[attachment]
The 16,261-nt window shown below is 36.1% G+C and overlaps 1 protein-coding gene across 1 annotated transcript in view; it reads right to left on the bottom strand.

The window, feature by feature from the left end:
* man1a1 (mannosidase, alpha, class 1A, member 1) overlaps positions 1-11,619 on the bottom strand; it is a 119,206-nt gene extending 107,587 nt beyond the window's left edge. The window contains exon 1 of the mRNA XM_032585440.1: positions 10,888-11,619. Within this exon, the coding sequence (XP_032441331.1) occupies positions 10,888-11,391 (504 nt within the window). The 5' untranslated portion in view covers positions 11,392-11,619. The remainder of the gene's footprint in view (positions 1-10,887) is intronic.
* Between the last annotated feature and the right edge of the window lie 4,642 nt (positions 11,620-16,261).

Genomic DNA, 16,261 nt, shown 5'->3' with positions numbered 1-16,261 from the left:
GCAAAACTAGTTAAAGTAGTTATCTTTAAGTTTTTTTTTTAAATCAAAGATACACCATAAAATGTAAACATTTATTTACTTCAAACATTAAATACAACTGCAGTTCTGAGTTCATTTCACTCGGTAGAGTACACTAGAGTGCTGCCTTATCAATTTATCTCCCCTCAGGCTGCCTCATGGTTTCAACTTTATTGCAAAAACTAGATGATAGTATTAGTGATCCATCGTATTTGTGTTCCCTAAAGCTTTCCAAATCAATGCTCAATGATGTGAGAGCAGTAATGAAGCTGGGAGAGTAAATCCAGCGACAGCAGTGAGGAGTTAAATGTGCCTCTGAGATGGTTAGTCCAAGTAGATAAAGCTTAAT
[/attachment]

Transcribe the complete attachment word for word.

The 16,261-nt window shown below is 36.1% G+C and overlaps 1 protein-coding gene across 1 annotated transcript in view; it reads right to left on the bottom strand.

The window, feature by feature from the left end:
* man1a1 (mannosidase, alpha, class 1A, member 1) overlaps positions 1-11,619 on the bottom strand; it is a 119,206-nt gene extending 107,587 nt beyond the window's left edge. The window contains exon 1 of the mRNA XM_032585440.1: positions 10,888-11,619. Within this exon, the coding sequence (XP_032441331.1) occupies positions 10,888-11,391 (504 nt within the window). The 5' untranslated portion in view covers positions 11,392-11,619. The remainder of the gene's footprint in view (positions 1-10,887) is intronic.
* Between the last annotated feature and the right edge of the window lie 4,642 nt (positions 11,620-16,261).

Genomic DNA, 16,261 nt, shown 5'->3' with positions numbered 1-16,261 from the left:
GCAAAACTAGTTAAAGTAGTTATCTTTAAGTTTTTTTTTTAAATCAAAGATACACCATAAAATGTAAACATTTATTTACTTCAAACATTAAATACAACTGCAGTTCTGAGTTCATTTCACTCGGTAGAGTACACTAGAGTGCTGCCTTATCAATTTATCTCCCCTCAGGCTGCCTCATGGTTTCAACTTTATTGCAAAAACTAGATGATAGTATTAGTGATCCATCGTATTTGTGTTCCCTAAAGCTTTCCAAATCAATGCTCAATGATGTGAGAGCAGTAATGAAGCTGGGAGAGTAAATCCAGCGACAGCAGTGAGGAGTTAAATGTGCCTCTGAGATGGTTAGTCCAAGTAGATAAAGCTTAAT